Bailey Bass, Trinity Jo-Li Bliss, and Jamie Flatters tell us about their experiences working with James Cameron on Avatar: The Way of Water in this exclusive interview.
Avatar: The Way of Water might just be the biggest film of 2022. Mammoth in scale and scope, this is the first of many planned sequels for 2009’s Avatar which is still the highest-grossing film of all time.
The film brings us back to Pandora but introduces us to a new generation on Na’Vi. Jamie Flatters and Trinity Jo-Li Bliss play two of the Sully kids, Neteyama and Tuktirey, while Bailey Bass plays Tsireya, one of the reef people with whom the Sullys seek refuge.
We chat to them about working with James Cameron, filming in motion capture suits, and they reveal the one piece of advice Cameron gave them for their careers.
Congratulations on the film; it is phenomenal. I want to go back to the very beginning. When the opportunity to be in an Avatar film arose, were you aware of the first film’s legacy and how big of a deal it was?
Bailey Bass: My mom just told me to audition. I was not that familiar with the movie because I was six when it came out. I saw clips of it when I was eight. I had a hard time understanding the grand love story. Because I just saw the action scenes. Then through the audition process, I fell in love with this franchise.
Trinity Jo-Li Bliss: I was born the year that it came out. So, of course, I didn’t get to experience it when it first came out in theatres. I first watched it when I was auditioning, and I just fell in love with the movie immediately, the world of Pandora. And it immediately became one of my favourite movies, and I think it’s still one of my number one favourites. And to this day, watching it, I think Jim has built such an incredibly detailed world that I’m still now noticing details that I haven’t noticed watching it before. And it’s amazing. It’s one of my favourite movies.
Jamie Flatters: Watching the first film in cinemas… Everything that James Cameron touches, he’s one of those directors that manages to just make everything he does, for lack of a better phrase, turn to gold. There’s a visual excellence he always manages to achieve. We should be very grateful to him.
James Cameron, Hollywood royalty. What were you intimidated at all to meet him and act for him?
Bass: I was fine until we’re at the end of the audition process. I got flown in from New York to LA to audition. We go into this office, and there are plaques of Titanic, Terminator and the first Avatar poster. And when that happened, I’m looking at my mom with wide eyes. But the minute I walked into the room and sat down, this ease of I know I’m meant to be here, this is what I’m supposed to do. And he’s not intimidating at all, I think as well. He doesn’t have an intimidating energy. So it made it really easy.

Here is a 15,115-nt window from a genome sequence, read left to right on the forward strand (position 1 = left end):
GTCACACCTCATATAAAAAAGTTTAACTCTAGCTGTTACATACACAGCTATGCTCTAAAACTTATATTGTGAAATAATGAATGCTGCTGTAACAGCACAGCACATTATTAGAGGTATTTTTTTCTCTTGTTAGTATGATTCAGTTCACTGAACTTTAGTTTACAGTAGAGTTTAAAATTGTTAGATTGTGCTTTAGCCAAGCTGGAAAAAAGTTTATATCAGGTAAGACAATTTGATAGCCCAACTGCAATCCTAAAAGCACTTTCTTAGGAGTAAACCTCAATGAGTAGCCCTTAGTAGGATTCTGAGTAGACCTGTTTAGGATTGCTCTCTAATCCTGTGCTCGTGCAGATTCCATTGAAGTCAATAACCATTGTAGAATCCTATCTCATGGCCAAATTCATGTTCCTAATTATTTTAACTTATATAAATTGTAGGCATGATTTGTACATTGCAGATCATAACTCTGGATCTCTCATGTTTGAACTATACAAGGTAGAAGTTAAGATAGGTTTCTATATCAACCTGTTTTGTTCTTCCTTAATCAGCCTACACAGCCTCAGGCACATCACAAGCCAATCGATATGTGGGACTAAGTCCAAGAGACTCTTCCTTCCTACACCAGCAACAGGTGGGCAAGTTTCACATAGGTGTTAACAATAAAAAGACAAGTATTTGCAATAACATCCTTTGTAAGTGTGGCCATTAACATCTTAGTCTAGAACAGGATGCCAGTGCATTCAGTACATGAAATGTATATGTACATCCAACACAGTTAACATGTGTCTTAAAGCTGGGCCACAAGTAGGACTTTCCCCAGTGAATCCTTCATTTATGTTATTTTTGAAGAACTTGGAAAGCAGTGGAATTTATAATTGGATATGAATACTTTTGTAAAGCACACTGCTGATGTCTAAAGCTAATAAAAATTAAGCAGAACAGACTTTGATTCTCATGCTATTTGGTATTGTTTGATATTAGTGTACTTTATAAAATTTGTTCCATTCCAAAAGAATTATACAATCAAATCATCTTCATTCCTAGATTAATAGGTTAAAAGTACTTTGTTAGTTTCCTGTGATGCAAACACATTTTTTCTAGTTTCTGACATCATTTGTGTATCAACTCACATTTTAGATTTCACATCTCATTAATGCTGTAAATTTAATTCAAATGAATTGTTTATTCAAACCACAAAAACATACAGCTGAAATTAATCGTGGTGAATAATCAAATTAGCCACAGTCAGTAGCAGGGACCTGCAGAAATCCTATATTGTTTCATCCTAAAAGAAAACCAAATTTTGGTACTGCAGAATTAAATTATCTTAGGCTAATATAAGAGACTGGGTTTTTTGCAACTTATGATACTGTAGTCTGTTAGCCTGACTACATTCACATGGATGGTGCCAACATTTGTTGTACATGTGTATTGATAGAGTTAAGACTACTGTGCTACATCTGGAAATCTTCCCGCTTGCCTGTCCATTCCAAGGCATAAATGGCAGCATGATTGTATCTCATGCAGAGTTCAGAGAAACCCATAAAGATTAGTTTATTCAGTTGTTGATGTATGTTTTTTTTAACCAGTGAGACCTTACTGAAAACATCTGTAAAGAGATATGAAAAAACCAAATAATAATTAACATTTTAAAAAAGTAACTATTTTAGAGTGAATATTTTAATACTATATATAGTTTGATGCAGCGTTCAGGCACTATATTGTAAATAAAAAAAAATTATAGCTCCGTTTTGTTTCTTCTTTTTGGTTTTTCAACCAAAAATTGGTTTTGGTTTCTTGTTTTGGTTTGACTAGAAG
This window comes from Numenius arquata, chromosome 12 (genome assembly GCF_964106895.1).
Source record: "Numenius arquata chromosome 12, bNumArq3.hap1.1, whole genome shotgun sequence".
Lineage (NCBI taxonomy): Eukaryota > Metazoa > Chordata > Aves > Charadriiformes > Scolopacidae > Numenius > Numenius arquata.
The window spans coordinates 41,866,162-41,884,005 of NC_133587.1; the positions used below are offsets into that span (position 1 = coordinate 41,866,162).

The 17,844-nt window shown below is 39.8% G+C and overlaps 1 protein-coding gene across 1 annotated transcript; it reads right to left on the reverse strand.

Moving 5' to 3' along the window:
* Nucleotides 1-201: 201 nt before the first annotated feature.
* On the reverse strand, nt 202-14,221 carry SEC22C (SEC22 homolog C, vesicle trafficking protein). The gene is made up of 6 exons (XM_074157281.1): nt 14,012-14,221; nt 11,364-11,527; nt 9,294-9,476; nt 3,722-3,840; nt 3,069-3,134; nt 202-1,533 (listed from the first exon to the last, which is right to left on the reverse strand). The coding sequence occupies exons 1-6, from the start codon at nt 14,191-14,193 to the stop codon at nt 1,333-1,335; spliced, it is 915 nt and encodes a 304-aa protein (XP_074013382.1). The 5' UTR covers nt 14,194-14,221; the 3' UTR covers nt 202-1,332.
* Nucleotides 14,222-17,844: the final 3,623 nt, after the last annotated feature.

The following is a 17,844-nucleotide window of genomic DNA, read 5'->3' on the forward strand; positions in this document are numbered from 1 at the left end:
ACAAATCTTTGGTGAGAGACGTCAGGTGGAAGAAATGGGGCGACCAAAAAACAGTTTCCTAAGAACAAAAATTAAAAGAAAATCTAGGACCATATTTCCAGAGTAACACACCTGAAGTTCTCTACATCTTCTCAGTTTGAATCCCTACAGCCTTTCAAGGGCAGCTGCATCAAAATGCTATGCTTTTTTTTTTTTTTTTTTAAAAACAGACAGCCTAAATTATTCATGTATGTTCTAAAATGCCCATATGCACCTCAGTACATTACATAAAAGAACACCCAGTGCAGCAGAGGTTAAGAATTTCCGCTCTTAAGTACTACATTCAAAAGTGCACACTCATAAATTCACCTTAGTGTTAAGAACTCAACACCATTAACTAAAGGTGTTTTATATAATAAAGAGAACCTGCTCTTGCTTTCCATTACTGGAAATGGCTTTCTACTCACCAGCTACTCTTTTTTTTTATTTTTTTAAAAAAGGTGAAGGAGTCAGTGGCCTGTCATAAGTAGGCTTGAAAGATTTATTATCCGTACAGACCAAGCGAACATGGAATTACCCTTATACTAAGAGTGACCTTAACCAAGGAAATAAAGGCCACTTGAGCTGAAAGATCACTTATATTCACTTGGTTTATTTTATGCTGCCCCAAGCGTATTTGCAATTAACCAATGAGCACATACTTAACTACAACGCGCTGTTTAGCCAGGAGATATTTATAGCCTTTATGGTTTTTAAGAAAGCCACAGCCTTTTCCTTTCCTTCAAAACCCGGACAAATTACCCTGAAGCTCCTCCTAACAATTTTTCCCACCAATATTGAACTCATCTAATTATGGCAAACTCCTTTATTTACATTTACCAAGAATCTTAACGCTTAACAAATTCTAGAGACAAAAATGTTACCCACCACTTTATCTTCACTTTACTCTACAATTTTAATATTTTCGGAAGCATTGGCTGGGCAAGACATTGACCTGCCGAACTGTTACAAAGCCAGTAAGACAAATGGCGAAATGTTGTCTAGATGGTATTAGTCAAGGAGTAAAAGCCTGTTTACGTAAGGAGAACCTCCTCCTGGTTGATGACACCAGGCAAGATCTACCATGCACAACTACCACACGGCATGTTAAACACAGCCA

Bliss: You said that there was this ease, I think Jim always makes us feel at ease so we can share ideas with him. I wasn’t so intimidated to meet Jim as I was just really excited and mind blown to meet Jim. And I remember that day I got to meet Jim and leading up to it, my heart was beating so fast, and I was just so excited. And then we got to that second floor, and looking down; I could see the volume. And all those camera-light things that look so wondrous, and like lanterns almost. And I just remember looking down at the volume from that second floor and being so filled with wonder and wanting to figure it out, figure out what it was. And it turned out we filmed there. And then I met Jim, and like she said, he makes you feel so at ease. I remember in that audition, he asked, ‘Can you do stunts?’ And I was like, oh, yeah, I can do stunts. And I did a cartwheel for him.
Did he impart any wisdom upon you that you will be taking on to other projects?
Flatters: When we were about to leave, as in the two-year or so shooting period. He said to me, don’t make your life all about acting. Go off and be interested in something else. Because the ideas take precedent and give you a passion for life. And yeah, go find a bit of that, which is good.
Bliss: Jim’s also an example of that himself, because the wonders he creates by bringing science into his filmmaking and also he just knows everything about every department.
Bass: That shows that someone’s a great leader if they know a lot about every department, then they know how to fulfil the clear vision that’s in their head and they know how to relay it to the incredibly talented crew that’s a part of this project.
And you are in these motion capture suits. How difficult was it to be serious and act in these?
Bliss: I found them pretty comfortable. I found them to be like gym clothes, honestly. I just noticed a pun there, JIM clothes.
Flatters: That’s good.
Bass: I think because it was my first film, I didn’t have anything else to compare it to. And that became my normal.
Bliss: Yeah. But remember on the performance capture suits, like, not only with the braid coming out of the helmet, but we’d also have the loincloth taped here. And I bet we looked a little bit silly, but I loved our performance capture suits. It was a big part of our getting ready on the days when we came on set.
There’s loads of underwater sequences. Was there any competition between you guys like who can hold their breath longest?
Bass: I refuse to put… Did you just make a face?
Flatters: No. I’m always making faces.
Bass: I refuse to have competition in my work. Because personally, I’m an extremely competitive person. And I know if I’ll infuse that into my work, it’ll compromise it. So I didn’t but I know there was competition.
Bliss: There was competition on set, but we’re not going to talk about it.
Flatters: It’s good to be competitive with yourself as well. The person to beat is the person you were yesterday.
Avatar: The Way of Water is in cinemas 16 December.